1. 1 quart water
  2. 12 ounces kosher salt
  3. 1/2 cup light brown sugar
  4. 4 teaspoons pink salt (see note)
  5. 1 stick cinnamon broken into several pieces
  6. 1 teaspoon mustard seed
  7. 1 teaspoon black peppercorns
  8. 8 whole cloves
  9. 8 whole allspice berries
  10. 12 whole juniper berries
  11. 2 bay leaves, crumbled
  12. ½ teaspoon ground ginger
  13. 3 pounds ice
  14. 1 4-5 pound beef brisket trimmed
  15. 1 small onion, quartered
  16. 1 large carrot, coarsely chopped
  17. 1 stalk celery, coarsely chopped


  1. Place the water in a large 6-8 quart stockpot along with salt, sugar, pink salt, cinnamon stick, mustard seeds, peppercorns, cloves, allspice, juniper berries, bay leaves and ginger. Cook over high heat until the salt and sugar have dissolved.
  2. Remove from the heat and add the ice. Stir until the ice has melted. If necessary, place the brine into the refrigerator until it reaches a temperature of 45 degrees F. Once it has cooled, place the brisket in a 2-gallon zip-top bag and add the brine. Seal and lay flat inside a container, cover and refrigerate for 5 days. Check daily to make sure the beef is completely submerged and stir the brine. I like to flip the bag and give the brine a quick massage everyday, but that's just me…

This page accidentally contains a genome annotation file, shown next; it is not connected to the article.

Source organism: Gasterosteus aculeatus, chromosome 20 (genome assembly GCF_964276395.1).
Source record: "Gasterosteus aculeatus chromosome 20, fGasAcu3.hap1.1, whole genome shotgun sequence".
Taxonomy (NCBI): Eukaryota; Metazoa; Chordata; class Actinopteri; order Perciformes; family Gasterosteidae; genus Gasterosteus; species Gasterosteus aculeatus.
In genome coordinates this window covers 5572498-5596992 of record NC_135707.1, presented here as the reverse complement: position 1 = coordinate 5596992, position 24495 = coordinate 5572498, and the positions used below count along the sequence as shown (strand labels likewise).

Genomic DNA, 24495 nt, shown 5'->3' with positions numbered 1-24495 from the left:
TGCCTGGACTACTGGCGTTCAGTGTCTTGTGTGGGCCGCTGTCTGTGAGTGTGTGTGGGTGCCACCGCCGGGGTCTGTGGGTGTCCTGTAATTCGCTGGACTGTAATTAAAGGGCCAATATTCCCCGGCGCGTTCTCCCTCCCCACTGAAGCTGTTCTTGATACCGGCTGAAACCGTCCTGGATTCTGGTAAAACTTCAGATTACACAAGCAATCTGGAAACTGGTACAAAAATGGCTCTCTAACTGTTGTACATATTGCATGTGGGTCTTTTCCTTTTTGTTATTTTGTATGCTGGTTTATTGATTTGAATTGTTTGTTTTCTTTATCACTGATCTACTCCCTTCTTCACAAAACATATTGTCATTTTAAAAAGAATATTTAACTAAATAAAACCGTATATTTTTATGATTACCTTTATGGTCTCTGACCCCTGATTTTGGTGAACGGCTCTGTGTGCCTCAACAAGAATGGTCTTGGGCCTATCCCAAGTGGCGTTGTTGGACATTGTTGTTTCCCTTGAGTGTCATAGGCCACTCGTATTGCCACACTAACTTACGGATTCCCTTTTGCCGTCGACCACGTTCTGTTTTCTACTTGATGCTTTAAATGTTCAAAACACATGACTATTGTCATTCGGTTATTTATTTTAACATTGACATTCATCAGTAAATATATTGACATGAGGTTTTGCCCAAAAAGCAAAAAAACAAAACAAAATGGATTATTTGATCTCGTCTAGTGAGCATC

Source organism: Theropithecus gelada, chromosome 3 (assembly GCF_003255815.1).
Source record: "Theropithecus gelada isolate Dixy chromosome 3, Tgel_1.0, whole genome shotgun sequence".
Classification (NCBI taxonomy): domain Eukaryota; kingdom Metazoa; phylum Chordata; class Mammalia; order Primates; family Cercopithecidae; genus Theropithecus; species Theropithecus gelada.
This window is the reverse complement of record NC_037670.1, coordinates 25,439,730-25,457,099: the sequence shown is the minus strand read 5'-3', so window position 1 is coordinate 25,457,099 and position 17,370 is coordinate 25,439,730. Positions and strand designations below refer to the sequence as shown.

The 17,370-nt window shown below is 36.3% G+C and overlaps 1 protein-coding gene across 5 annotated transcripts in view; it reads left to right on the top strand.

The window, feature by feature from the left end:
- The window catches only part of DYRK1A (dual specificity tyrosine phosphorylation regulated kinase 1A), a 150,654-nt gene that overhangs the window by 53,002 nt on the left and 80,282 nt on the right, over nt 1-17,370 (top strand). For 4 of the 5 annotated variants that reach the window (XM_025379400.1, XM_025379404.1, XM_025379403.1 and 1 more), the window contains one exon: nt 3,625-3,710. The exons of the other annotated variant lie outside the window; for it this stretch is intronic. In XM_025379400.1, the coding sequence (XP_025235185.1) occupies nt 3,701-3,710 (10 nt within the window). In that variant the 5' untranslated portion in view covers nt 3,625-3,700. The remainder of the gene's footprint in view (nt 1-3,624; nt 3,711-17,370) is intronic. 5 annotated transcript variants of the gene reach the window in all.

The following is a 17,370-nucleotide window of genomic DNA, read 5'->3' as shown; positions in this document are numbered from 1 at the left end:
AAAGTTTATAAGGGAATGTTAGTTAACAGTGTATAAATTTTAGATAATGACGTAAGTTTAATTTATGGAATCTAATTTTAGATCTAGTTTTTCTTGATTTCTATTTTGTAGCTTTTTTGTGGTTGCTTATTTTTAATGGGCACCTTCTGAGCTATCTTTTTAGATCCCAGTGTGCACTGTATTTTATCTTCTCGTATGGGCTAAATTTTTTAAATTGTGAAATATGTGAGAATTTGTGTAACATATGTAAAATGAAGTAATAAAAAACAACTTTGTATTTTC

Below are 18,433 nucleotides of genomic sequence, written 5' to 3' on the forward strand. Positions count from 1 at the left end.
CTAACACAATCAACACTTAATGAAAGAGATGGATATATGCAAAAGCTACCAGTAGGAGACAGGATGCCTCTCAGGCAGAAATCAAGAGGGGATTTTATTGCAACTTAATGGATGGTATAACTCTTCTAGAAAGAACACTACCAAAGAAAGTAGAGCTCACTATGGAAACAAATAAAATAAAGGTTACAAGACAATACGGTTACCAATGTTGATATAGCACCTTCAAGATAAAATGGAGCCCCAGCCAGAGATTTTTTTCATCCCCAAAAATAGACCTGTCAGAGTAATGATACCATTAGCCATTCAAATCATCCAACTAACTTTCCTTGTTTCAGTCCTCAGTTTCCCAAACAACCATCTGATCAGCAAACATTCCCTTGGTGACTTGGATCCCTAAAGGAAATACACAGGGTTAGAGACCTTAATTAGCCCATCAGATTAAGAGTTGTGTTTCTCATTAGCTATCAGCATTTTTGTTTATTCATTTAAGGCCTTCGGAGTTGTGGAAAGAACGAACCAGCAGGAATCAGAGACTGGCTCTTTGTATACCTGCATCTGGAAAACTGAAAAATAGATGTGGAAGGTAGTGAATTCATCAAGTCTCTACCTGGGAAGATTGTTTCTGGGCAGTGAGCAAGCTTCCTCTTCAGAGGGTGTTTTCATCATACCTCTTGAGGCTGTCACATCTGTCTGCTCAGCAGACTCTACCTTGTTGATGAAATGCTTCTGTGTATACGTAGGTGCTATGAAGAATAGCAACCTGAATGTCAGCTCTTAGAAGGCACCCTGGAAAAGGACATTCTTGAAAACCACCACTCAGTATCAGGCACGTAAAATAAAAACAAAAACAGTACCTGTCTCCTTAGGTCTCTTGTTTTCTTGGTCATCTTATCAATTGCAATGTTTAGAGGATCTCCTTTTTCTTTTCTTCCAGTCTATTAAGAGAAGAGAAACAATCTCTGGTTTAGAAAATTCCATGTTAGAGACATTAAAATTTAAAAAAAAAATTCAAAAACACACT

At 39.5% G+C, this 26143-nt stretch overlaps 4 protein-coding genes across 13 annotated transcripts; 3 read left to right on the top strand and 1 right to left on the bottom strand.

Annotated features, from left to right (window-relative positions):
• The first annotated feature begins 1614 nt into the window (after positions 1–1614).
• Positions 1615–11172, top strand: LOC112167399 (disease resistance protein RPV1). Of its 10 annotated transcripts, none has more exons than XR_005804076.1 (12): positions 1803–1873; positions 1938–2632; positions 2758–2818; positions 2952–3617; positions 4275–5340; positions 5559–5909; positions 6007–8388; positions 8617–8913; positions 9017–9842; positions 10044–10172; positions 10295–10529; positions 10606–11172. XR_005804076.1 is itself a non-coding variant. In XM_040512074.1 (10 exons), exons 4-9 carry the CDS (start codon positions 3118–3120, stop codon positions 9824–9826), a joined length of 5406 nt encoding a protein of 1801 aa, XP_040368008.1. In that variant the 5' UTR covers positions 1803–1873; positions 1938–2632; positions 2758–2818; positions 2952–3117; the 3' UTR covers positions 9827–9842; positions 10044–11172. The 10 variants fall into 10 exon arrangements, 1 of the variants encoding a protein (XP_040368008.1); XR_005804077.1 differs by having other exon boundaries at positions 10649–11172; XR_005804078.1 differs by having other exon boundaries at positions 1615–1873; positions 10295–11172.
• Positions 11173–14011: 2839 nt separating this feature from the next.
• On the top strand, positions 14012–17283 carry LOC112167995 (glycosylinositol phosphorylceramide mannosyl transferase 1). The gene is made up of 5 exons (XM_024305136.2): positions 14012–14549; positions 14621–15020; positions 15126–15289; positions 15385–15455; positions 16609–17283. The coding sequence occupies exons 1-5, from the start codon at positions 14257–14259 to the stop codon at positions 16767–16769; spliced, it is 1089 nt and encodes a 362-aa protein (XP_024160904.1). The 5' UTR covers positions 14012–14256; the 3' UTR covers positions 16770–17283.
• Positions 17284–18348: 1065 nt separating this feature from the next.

3. After 5 days, remove from the brine and rinse well under cool water.
  4. Place the brisket into a large slow cooker, add the onion, carrot and celery and cover with water by 1-inch (about 2 quarts). Cover and cook on high for 8 hours.
  5. Remove from the pot and thinly slices across the grain. Store any uncut leftovers in the cooking liquid.
  6. Pink salt aka Prague Powder #1, aka DQ Cure is a combination of sodium chloride, sodium nitrite and a bit of pink dye (supposedly to prevent it being confused for regular salt) is readily available via the webernet, but may also be procured from your local butcher shop or kitchenware store. Technically, you can make corned beef without it, but I'd sure miss that color.

By © Alton Brown, Recipe and Images 2016